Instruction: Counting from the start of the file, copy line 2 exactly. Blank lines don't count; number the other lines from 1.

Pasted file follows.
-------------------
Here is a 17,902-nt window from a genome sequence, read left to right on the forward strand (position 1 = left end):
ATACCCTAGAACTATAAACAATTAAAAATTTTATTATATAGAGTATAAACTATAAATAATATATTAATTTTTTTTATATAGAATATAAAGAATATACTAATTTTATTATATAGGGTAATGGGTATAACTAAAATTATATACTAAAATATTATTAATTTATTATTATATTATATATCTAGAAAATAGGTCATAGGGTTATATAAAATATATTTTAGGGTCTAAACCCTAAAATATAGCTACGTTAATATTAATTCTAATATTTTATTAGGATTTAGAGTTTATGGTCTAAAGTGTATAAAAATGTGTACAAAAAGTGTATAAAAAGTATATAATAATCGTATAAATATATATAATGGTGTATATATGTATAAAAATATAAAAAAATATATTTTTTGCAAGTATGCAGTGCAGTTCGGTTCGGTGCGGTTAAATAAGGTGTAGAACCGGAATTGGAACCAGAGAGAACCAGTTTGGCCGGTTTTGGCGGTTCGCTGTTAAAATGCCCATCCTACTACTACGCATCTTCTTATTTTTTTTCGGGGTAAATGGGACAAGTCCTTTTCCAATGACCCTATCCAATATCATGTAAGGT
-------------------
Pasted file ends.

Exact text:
ATACCCTAGAACTATAAACAATTAAAAATTTTATTATATAGAGTATAAACTATAAATAATATATTAATTTTTTTTATATAGAATATAAAGAATATACTAATTTTATTATATAGGGTAATGGGTATAACTAAAATTATATACTAAAATATTATTAATTTATTATTATATTATATATCTAGAAAATAGGTCATAGGGTTATATAAAATATATTTTAGGGTCTAAACCCTAAAATATAGCTACGTTAATATTAATTCTAATATTTTATTAGGATTTAGAGTTTATGGTCTAAAGTGTATAAAAATGTGTACAAAAAGTGTATAAAAAGTATATAATAATCGTATAAATATATATAATGGTGTATATATGTATAAAAATATAAAAAAATATATTTTTTGCAAGTATGCAGTGCAGTTCGGTTCGGTGCGGTTAAATAAGGTGTAGAACCGGAATTGGAACCAGAGAGAACCAGTTTGGCCGGTTTTGGCGGTTCGCTGTTAAAATGCCCATCCTACTACTACGCATCTTCTTATTTTTTTTCGGGGTAAATGGGACAAGTCCTTTTCCAATGACCCTATCCAATATCATGTAAGGT